I received an interesting comment on a story I posted a few weeks ago about a postcard of Frances Densmore, an ethnologist who worked to preserve American Indian music, and Mountain Chief of the Blackfoot tribe. Dr. Joshua Bell, Curator of Globalization (what a title!) at the Smithsonian National Museum of Natural History, Anthropology Department, filled me in on some of the circumstances around this portrait.
First, the photo was taken by Harris & Ewing, Inc., a photography studio in Washington, D.C. which captured notable people, events, and architecture during 1905-1945. Second, Mountain Chief was a frequent visitor to Washington D.C. as a representative of and negotiator for the Blackfoot people. Finally the photo, which was likely staged, is of Mountain Chief interpreting a song in Plains Indian sign language rather than him listening to his own voice which is what the postcard caption indicated. In light of these circumstances, Dr. Bell summarizes the larger context around the portrait:
“What we have then is an image that is clearly staged and thus a performance for the photographers. It is therefore not a photograph of ‘field recording’ but a much more dynamic image of a range of activities and involvement that embodied what members of the Bureau of American Ethnology did. As such it indexes, notions about what anthropologists did and do, the mutual collaboration that informs (however ideally this practice), Densmore’s commitment to recording and transcribing a range of Blackfeet linguistic (and thus cultural) material, Mountain Chief’s engagement to help preserve and document aspects of his culture, and is a intriguing moment in his own journey through the settler-colonial experience in North America, etc.”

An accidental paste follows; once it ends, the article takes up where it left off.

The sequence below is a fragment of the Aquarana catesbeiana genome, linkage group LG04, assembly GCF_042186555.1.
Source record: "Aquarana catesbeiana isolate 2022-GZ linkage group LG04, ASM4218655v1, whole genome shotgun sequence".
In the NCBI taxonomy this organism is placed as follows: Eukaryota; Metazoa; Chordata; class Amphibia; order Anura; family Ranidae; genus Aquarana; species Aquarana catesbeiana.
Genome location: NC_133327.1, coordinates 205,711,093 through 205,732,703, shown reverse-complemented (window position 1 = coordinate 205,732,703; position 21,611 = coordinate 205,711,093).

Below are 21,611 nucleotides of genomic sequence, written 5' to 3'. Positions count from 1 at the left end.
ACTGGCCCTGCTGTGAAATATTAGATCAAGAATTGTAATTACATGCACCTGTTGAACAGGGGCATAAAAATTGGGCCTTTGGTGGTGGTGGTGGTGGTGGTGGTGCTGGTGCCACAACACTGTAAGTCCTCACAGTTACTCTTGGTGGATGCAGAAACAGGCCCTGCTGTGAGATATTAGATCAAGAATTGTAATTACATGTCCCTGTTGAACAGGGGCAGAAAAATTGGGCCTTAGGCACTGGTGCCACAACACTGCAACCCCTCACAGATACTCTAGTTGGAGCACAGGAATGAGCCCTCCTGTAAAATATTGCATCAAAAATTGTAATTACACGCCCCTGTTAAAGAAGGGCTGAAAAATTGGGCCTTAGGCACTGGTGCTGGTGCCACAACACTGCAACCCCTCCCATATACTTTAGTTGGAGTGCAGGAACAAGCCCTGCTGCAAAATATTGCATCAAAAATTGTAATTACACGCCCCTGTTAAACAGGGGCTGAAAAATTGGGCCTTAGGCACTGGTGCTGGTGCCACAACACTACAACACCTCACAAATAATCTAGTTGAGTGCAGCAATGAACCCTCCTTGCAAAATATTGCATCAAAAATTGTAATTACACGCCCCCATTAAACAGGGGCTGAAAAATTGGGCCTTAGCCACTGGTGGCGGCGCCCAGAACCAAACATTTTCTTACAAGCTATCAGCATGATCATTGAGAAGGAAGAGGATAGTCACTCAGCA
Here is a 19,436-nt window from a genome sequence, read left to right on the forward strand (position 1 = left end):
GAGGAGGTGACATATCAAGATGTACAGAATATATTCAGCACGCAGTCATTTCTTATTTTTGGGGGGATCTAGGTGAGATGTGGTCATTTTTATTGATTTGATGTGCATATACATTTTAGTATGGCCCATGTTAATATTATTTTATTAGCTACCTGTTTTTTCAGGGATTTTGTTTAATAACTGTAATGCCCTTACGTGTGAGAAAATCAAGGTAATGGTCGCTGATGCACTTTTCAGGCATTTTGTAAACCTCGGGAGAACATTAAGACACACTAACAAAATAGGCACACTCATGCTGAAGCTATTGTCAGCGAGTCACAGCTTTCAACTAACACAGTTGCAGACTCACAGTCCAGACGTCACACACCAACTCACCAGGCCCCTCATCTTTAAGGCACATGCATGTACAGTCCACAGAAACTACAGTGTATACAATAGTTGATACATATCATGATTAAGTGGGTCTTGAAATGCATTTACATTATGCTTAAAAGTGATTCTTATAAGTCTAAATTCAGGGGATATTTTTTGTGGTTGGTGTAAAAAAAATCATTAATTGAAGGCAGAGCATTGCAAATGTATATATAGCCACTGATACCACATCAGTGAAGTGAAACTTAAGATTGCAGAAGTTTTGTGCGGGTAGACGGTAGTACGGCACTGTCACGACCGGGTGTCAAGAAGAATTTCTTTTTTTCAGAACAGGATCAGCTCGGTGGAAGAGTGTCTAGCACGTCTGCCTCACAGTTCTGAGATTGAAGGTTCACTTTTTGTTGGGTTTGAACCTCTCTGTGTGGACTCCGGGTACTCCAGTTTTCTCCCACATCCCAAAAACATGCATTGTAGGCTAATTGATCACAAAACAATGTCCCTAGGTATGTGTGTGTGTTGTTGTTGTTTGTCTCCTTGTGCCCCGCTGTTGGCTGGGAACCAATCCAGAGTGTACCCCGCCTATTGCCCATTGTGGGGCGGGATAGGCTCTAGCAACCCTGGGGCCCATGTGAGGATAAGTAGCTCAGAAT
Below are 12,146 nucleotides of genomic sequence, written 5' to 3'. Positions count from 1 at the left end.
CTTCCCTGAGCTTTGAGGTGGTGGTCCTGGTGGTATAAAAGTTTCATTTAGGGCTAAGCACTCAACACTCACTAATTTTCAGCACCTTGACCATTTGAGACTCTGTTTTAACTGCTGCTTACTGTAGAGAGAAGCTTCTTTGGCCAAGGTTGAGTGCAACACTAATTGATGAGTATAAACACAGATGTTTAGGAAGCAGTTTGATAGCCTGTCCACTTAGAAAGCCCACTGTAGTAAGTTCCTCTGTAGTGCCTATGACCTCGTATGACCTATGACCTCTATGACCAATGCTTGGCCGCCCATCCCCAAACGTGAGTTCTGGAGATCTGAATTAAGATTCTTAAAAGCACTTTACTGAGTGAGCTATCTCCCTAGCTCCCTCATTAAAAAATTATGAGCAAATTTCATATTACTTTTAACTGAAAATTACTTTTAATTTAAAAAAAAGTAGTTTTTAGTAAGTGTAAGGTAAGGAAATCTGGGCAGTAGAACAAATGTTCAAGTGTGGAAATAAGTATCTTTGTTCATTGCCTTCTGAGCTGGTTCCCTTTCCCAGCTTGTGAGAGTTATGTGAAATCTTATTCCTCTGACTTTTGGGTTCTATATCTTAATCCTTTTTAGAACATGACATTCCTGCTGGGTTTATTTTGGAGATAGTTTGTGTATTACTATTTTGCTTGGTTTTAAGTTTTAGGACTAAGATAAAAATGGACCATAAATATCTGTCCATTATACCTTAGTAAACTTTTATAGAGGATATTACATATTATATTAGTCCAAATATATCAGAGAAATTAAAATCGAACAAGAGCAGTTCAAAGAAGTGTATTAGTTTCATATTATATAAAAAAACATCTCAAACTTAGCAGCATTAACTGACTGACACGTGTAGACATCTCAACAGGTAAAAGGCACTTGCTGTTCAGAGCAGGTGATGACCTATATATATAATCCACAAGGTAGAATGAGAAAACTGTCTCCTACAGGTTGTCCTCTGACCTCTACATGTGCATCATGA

The photograph tells a much richer story with these details. To see more photos by Harris & Ewing, visit the Smithsonian Cross Collection Search Center and the Library of Congress Prints and Photographs Online Collection.